• 30. The expansion of economic activities led to the rationalization of economic functions of individuals which in turn paved the way for the growth of bureaucracy. The term bureaucracy means Tule by officials." For Weber. the bureaucracy is characterized by "rationality, rule-governed behavior, and impersonal behavior." Another significant process that happened in Western Europe was political liberalization. This refers to the emergence of liberal-democratic regimes that are characterized by a representative form of democracy where political office is gained through formal, competitive elections in many Western societies.
  • 31. Thus, institutions such as political parties emerged. Principles such as political equality and electoral choice also developed. This led to the emergence of an impersonal and legally-based type of leadership and this soon became the norm in many European societies. However, not all societies around the world went through the same processes experienced in the West. For example, in the Philippines, the attempt to establish political institutions patterned after the American model did not necessarily bring about the type of liberal democracy existing in the United States.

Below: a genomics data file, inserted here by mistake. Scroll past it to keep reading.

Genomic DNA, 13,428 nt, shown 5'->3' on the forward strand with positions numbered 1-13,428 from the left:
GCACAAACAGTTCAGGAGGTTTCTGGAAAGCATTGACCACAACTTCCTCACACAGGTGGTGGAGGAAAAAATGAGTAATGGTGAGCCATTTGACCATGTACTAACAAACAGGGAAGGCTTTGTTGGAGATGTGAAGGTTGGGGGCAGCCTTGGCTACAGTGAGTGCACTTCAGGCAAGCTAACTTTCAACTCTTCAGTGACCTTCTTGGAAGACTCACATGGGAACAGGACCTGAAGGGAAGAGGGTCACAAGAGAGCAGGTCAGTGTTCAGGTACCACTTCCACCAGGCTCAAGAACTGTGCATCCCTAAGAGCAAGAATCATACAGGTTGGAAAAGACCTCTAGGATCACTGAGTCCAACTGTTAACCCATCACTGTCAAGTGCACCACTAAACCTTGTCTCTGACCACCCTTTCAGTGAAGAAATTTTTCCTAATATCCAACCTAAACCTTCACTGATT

• 32. Scholars agree that this is largely due to a variety of factors, including the type of political culture that exists in societies. Political culture refers to the pattern of orientation to political objects such as parties, government, and constitution, expressed in beliefs, symbols, and values. People generally acquire values and attitudes about politics and political institutions through the process of political socialization. Since societies have varied characteristics, the effects of certain processes and how institutions work may also differ.
  • 33. For example, the features of an ideal type of bureaucracy conceptualized by Weber were not necessarily observed in all societies. Since the bureaucracy was assumed to be a rational institution, the exercise of authority within the bureaucracy was expected to be impersonal. However, impersonality in the exercise of authority is something that is not present in all bureaucracies
  • 34. Even in politics, the persistence of clientelism, which was typical in tribes and chiefdoms, indicates that the ties between a patron" (or one who gives benefits) and a “client" (the recipient of the benefits) have not ceased to exist in some societies. Clientelistic behavior has also been observed even in the conduct of democratic elections.
  • 35. For example, in some areas in the Philippines, voters still tend to choose candidates whom they have personal ties with, particularly those who have served as their benefactors, and have provided them various forms of assistance such as paying for their medical expenses, providing them jobs, and giving scholarships to their children.